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Hockey, Sports

SFU analytics conference attracts Canucks, Seahawks

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Omar Sep 27, 2016 2:59 am

Just one year ago, Charles Barkley said the following about analytics and Houston Rockets’ GM Daryl Morey: “I’m not worried about Daryl Morey. He’s one of those idiots who believes in analytics … First of all, I’ve always believed analytics is crap…”

While Barkley’s take on analytics – that they are some God-like entity nut jobs submit to – sounds foolish to many, Kirk Goldsberry, who works with the San Antonio Spurs, thinks Barkley and others who think analytics are “crap” simply misunderstand them.

Goldsberry has been working with the Spurs’ analytics team for the past year, and he was the keynote speaker at the inaugural Cascadia Symposium on Statistics in Sports (CASSIS) hosted by SFU in downtown Vancouver this past Saturday.

He used Barkley’s quote to explain that the popular sportscaster probably had a conversation or a bad explanation at some point that turned him off analytics.

Goldsberry told the story of how his life changed completely – he was a geography professor at Harvard University – when he published the study “CourtVision: New Visual and Spatial Analytics for the NBA”. Soon after, he was being called “one of the stars” at the Sloan Sports Analytics Conference after he presented visual illustrations showing the NBA’s best shooters from different areas.

(Be proud – Steve Nash led shooters in almost every shooting zone.)

Goldsberry went on to write about basketball for ESPN sports website Grantland for two years before eventually being hired by the Spurs.

Former Harvard professor Luke Bornn, who has studied basketball with Goldsberry, now works at SFU. He and Tim Swartz spearheaded CASSIS. He explains that CASSIS has been modelled after the New England Symposium on Statistics in Sports (NESSiS), which takes place at Harvard University bi-annually.

“We know sports analytics is growing and we want to have a west coast option,” Swartz told Daily Hive.

The plan is for the Cascadia Symposium to take place on the New England Symposium’s off years.

If you’re wondering how CASSIS compares to the more famous Sloan Sports Analytics Conference, Bornn explains that Sloan focuses more on the media and fan engagement.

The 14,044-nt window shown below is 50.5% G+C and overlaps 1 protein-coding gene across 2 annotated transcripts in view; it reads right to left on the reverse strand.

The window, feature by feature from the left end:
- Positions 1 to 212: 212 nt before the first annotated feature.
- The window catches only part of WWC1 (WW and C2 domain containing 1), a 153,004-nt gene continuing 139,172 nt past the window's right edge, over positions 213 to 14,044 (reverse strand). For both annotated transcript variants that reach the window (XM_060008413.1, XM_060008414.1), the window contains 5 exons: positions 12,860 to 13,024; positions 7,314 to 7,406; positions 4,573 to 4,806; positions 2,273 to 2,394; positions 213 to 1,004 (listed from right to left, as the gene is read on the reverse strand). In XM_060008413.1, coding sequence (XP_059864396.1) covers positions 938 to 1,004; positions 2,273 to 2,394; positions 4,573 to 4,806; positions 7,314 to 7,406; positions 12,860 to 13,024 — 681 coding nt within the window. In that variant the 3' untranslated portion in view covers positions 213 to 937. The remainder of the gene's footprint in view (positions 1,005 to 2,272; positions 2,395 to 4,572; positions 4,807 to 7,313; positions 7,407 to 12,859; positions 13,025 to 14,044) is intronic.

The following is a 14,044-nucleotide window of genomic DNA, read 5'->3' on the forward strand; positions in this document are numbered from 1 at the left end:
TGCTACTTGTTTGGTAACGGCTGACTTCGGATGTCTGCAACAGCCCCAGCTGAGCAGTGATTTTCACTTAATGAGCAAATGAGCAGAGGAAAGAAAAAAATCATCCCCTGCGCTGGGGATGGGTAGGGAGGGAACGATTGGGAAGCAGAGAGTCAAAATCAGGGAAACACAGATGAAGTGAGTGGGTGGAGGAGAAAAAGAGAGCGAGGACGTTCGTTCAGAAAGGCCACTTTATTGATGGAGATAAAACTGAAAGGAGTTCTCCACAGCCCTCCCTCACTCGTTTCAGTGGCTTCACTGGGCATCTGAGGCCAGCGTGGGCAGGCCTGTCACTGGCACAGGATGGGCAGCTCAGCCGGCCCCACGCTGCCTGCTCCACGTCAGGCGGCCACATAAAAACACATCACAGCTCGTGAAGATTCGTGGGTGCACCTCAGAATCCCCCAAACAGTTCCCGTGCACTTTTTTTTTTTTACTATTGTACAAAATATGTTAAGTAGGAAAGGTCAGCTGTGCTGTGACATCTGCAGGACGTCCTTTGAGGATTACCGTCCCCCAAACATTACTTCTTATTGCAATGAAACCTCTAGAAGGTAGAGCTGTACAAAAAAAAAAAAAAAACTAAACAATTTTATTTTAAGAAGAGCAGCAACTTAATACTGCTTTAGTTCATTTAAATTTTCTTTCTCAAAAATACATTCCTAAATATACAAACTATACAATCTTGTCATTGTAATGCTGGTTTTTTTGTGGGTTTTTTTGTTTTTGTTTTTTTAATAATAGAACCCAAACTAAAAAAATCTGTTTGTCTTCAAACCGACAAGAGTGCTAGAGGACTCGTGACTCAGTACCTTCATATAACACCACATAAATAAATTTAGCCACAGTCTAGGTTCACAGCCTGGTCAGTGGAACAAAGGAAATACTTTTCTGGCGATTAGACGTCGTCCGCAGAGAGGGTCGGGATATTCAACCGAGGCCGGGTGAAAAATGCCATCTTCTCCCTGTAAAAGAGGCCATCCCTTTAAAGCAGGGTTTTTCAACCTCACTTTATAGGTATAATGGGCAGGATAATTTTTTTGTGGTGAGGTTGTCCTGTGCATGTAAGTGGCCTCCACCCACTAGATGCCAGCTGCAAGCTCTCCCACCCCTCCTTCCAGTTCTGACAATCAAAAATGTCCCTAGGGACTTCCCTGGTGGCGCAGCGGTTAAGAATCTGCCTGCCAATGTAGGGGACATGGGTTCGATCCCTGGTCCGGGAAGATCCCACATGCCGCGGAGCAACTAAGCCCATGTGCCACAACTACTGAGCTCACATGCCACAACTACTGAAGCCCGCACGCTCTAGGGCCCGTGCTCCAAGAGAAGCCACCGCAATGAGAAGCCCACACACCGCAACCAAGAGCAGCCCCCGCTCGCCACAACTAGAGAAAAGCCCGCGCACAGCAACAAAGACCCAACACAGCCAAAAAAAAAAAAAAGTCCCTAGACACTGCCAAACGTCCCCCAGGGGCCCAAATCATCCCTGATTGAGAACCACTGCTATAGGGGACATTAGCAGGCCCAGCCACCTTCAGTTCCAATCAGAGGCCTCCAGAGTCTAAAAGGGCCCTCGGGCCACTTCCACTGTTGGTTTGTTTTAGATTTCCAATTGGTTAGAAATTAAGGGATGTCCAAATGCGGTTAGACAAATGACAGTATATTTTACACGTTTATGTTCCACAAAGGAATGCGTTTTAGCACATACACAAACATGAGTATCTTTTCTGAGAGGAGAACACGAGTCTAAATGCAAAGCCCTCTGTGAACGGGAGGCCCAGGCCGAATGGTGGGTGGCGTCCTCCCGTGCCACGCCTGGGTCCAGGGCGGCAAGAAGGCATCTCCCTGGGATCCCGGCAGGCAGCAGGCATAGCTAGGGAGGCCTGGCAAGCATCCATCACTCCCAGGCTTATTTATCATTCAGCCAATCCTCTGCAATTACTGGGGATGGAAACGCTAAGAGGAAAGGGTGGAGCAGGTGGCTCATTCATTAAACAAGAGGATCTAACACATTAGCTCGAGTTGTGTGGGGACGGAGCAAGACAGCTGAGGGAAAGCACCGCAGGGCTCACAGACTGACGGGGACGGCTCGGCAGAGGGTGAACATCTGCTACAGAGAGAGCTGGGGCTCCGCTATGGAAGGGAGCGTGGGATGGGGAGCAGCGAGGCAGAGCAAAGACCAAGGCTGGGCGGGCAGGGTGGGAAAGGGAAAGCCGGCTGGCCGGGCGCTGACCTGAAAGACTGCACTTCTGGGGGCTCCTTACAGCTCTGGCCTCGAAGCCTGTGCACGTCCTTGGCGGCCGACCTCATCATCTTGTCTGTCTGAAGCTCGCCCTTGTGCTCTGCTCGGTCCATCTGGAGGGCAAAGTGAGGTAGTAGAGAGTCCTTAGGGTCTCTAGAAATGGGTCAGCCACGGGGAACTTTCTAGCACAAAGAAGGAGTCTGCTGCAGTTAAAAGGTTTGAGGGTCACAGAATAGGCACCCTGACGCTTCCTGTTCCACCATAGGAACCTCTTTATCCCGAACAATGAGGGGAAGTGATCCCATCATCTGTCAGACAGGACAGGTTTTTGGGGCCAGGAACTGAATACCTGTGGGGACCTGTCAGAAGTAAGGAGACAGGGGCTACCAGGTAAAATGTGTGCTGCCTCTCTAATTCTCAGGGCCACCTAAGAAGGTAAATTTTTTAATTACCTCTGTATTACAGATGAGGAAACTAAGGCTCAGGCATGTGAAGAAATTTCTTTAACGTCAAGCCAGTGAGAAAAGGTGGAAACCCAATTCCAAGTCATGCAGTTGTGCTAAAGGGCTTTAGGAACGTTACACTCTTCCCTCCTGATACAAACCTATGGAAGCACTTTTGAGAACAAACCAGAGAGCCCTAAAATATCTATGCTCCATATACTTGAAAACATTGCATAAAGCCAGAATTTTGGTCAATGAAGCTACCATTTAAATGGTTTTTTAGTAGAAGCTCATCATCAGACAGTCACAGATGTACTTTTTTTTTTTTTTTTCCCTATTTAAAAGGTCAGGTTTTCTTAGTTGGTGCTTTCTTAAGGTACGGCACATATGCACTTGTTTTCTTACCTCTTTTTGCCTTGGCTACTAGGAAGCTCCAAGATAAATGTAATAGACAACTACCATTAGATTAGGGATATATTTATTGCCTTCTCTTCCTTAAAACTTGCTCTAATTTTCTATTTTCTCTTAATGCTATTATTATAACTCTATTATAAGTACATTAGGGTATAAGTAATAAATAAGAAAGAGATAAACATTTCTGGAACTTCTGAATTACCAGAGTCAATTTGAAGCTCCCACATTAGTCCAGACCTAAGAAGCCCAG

“NESSiS is this more technical, more rigorous sports analytics conference. That’s essentially the idea to model (CASSIS) after,” he says.

Aiming the conference at the west coast, not just Vancouver, Swartz and Bornn appear to have hit their mark. Representatives from the Vancouver Canucks and Whitecaps, the Seattle Seahawks and Sounders, and the English Premier League all attended.

“The idea is to bring people from multiple sports to get them talking about sports analytics,” said Bornn.

Both Swartz and Bornn work in SFU’s Department of Statistics and Actuarial Science and they have formed a sports analytics group including professors from the communications, computer science, business, and biomedical physiology and kinesiology departments.

This past summer, Swartz taught a course called Statistics in Sport.

Comparing different sports, Swartz explains that analytics are expensive, so they’re only possible in sports where there is money. Having said that, hockey is not quite at the level of other sports such as baseball and basketball.

In 2013, then-former-Leafs GM Brian Burke was famously quoted at the Sloan Sports Conference saying, “Numbers are overrated a lot of the time … It’s an eyeball business … You’ve still got to watch guys … No one’s ever won a title with Moneyball.” (from the Star)

In MLB and the NBA, every team now has its own group of statisticians, while in the NHL, certain teams such as the Maple Leafs, Panthers and Coyotes are all-in, while others are still warming to the idea.

“Hockey is coming on board,” Swartz says. “What’s happening is they have cameras now, like they do in basketball, and as soon as that data becomes available, I think hockey will take off.”


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Omar
Sports writer with Daily Hive Vancouver; University of Kings College journalism grad; worked at TSN.ca and 24Hours.

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